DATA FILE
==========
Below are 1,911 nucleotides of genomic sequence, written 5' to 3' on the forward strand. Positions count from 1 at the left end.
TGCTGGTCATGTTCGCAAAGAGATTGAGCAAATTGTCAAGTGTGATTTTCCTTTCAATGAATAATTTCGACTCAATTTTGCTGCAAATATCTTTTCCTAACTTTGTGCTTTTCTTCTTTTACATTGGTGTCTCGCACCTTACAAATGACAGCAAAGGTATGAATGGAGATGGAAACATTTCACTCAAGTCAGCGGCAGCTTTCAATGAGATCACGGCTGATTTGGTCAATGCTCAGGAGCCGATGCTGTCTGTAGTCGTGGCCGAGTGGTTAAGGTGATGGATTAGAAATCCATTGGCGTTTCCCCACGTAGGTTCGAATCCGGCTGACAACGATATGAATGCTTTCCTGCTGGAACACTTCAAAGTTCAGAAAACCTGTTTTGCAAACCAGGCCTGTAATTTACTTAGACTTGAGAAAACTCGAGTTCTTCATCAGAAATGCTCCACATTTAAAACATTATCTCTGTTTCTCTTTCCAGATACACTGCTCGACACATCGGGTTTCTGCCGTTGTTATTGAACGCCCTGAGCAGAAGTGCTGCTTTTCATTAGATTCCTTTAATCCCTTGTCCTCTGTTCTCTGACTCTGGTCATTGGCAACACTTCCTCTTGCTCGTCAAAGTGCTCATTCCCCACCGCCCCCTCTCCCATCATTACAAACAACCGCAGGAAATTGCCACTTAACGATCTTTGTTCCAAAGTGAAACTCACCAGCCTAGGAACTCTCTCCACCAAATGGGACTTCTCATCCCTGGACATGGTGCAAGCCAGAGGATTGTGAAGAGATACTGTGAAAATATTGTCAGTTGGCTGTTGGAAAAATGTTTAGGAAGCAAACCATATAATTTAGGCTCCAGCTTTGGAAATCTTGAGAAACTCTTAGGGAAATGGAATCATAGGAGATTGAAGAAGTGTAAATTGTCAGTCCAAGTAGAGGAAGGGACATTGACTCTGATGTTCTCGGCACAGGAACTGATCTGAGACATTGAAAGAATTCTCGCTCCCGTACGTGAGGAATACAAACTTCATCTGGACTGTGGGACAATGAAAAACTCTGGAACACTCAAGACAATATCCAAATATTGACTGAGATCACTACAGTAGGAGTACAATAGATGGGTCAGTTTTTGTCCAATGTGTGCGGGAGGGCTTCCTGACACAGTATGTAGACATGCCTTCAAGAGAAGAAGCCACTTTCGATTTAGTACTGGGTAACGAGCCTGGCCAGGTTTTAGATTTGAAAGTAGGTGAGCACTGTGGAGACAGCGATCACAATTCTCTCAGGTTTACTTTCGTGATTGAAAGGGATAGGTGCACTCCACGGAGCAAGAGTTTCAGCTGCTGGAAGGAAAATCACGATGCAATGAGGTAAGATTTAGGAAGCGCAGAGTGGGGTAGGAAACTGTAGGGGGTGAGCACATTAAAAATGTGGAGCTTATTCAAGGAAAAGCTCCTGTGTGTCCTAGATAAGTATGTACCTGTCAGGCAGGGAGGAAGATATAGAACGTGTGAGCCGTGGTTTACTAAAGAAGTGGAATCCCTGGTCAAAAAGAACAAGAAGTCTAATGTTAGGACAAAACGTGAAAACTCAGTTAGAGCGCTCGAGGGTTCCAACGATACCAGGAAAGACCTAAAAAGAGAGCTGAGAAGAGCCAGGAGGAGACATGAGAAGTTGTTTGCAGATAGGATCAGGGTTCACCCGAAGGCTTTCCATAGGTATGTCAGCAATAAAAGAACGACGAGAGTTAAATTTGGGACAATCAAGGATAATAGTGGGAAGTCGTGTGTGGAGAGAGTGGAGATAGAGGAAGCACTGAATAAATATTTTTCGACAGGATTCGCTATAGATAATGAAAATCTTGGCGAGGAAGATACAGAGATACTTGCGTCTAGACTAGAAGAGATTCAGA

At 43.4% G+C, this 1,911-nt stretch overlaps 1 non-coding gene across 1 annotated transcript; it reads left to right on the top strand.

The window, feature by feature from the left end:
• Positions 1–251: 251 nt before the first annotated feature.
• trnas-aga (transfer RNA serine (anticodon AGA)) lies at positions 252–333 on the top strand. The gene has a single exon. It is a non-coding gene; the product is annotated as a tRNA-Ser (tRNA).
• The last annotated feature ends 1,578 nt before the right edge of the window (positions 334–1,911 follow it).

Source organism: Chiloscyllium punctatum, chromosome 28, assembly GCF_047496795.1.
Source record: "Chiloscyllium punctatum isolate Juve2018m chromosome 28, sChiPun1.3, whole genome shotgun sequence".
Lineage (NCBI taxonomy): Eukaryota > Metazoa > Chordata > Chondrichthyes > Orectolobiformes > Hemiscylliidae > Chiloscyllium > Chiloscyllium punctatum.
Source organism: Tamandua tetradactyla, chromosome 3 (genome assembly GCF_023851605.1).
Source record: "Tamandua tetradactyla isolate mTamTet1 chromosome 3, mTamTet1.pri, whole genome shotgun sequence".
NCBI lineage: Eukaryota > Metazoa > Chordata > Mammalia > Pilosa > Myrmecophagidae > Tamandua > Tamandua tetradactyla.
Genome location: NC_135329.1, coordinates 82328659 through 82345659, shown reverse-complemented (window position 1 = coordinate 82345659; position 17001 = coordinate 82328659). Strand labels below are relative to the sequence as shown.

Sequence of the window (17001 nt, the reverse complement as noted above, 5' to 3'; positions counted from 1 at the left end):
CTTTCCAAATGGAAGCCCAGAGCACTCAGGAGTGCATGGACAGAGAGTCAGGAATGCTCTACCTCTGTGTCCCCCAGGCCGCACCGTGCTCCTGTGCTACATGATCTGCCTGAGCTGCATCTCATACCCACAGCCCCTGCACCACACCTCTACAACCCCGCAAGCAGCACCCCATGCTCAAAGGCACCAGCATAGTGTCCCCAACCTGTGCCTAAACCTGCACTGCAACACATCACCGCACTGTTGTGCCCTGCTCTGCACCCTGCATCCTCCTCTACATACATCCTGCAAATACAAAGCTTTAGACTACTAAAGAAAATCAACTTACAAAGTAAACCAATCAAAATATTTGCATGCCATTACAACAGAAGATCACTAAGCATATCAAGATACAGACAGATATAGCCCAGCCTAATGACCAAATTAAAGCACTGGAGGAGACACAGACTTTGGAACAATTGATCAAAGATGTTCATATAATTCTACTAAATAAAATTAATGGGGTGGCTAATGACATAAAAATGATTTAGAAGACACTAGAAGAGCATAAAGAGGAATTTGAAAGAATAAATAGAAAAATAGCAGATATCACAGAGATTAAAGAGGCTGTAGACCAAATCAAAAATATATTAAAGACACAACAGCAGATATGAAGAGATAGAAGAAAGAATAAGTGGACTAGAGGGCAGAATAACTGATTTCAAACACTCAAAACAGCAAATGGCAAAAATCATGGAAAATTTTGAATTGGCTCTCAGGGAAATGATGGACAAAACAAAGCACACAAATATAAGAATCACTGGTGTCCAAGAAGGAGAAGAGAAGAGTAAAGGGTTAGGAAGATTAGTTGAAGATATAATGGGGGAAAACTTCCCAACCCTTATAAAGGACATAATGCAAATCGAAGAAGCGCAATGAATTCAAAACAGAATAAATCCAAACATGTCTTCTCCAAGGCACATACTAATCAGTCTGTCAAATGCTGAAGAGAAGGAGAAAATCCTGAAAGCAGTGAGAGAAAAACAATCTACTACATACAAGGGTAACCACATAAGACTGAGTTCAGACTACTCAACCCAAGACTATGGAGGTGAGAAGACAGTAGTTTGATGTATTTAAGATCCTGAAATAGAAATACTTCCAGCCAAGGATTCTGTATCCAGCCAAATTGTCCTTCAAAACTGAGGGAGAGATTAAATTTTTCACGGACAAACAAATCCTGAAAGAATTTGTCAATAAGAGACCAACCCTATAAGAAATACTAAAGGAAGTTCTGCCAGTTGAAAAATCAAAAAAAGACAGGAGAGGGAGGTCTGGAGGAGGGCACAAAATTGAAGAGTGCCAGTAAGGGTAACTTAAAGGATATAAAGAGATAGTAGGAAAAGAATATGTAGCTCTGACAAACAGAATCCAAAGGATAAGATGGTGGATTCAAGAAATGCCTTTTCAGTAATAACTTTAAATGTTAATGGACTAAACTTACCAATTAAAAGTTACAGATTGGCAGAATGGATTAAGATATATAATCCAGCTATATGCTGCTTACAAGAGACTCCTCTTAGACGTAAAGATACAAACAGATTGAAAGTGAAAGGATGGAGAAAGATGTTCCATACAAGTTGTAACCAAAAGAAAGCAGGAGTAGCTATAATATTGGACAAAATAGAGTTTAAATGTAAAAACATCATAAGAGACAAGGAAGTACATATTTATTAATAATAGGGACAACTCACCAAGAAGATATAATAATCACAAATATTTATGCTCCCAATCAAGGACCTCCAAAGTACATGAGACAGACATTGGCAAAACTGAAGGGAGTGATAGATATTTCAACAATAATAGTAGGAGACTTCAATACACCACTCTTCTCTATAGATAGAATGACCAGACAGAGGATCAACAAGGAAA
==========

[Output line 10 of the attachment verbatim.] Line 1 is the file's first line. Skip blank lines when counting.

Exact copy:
Lineage (NCBI taxonomy): Eukaryota > Metazoa > Chordata > Chondrichthyes > Orectolobiformes > Hemiscylliidae > Chiloscyllium > Chiloscyllium punctatum.